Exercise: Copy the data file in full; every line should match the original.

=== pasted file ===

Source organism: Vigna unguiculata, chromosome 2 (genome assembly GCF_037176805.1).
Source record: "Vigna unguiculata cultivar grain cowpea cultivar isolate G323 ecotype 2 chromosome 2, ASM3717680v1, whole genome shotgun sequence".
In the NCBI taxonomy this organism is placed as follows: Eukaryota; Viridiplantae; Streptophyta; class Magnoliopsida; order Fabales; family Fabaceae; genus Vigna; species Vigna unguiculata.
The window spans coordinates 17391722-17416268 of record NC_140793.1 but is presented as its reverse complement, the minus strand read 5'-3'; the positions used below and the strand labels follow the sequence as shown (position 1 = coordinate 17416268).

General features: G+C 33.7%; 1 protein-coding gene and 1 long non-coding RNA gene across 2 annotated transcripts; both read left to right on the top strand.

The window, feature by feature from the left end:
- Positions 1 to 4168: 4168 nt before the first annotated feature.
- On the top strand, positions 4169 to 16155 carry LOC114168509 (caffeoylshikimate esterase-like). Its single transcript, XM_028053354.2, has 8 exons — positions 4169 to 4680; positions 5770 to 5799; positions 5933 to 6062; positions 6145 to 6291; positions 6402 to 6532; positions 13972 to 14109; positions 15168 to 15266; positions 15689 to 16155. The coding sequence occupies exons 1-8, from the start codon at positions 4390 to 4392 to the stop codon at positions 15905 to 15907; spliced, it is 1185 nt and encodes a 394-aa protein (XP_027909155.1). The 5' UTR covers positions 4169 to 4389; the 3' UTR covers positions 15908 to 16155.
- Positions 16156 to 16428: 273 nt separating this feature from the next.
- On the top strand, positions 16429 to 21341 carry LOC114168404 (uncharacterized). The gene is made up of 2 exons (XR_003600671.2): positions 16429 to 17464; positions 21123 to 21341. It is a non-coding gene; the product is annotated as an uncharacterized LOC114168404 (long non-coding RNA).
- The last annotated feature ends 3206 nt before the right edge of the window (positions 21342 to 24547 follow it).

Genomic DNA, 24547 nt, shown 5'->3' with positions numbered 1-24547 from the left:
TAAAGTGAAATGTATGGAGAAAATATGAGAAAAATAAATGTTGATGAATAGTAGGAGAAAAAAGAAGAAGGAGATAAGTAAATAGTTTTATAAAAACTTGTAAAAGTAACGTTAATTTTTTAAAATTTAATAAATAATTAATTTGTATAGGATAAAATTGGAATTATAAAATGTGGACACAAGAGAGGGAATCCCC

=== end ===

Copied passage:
Source organism: Vigna unguiculata, chromosome 2 (genome assembly GCF_037176805.1).
Source record: "Vigna unguiculata cultivar grain cowpea cultivar isolate G323 ecotype 2 chromosome 2, ASM3717680v1, whole genome shotgun sequence".
In the NCBI taxonomy this organism is placed as follows: Eukaryota; Viridiplantae; Streptophyta; class Magnoliopsida; order Fabales; family Fabaceae; genus Vigna; species Vigna unguiculata.
The window spans coordinates 17391722-17416268 of record NC_140793.1 but is presented as its reverse complement, the minus strand read 5'-3'; the positions used below and the strand labels follow the sequence as shown (position 1 = coordinate 17416268).

General features: G+C 33.7%; 1 protein-coding gene and 1 long non-coding RNA gene across 2 annotated transcripts; both read left to right on the top strand.

The window, feature by feature from the left end:
- Positions 1 to 4168: 4168 nt before the first annotated feature.
- On the top strand, positions 4169 to 16155 carry LOC114168509 (caffeoylshikimate esterase-like). Its single transcript, XM_028053354.2, has 8 exons — positions 4169 to 4680; positions 5770 to 5799; positions 5933 to 6062; positions 6145 to 6291; positions 6402 to 6532; positions 13972 to 14109; positions 15168 to 15266; positions 15689 to 16155. The coding sequence occupies exons 1-8, from the start codon at positions 4390 to 4392 to the stop codon at positions 15905 to 15907; spliced, it is 1185 nt and encodes a 394-aa protein (XP_027909155.1). The 5' UTR covers positions 4169 to 4389; the 3' UTR covers positions 15908 to 16155.
- Positions 16156 to 16428: 273 nt separating this feature from the next.
- On the top strand, positions 16429 to 21341 carry LOC114168404 (uncharacterized). The gene is made up of 2 exons (XR_003600671.2): positions 16429 to 17464; positions 21123 to 21341. It is a non-coding gene; the product is annotated as an uncharacterized LOC114168404 (long non-coding RNA).
- The last annotated feature ends 3206 nt before the right edge of the window (positions 21342 to 24547 follow it).

Genomic DNA, 24547 nt, shown 5'->3' with positions numbered 1-24547 from the left:
TAAAGTGAAATGTATGGAGAAAATATGAGAAAAATAAATGTTGATGAATAGTAGGAGAAAAAAGAAGAAGGAGATAAGTAAATAGTTTTATAAAAACTTGTAAAAGTAACGTTAATTTTTTAAAATTTAATAAATAATTAATTTGTATAGGATAAAATTGGAATTATAAAATGTGGACACAAGAGAGGGAATCCCC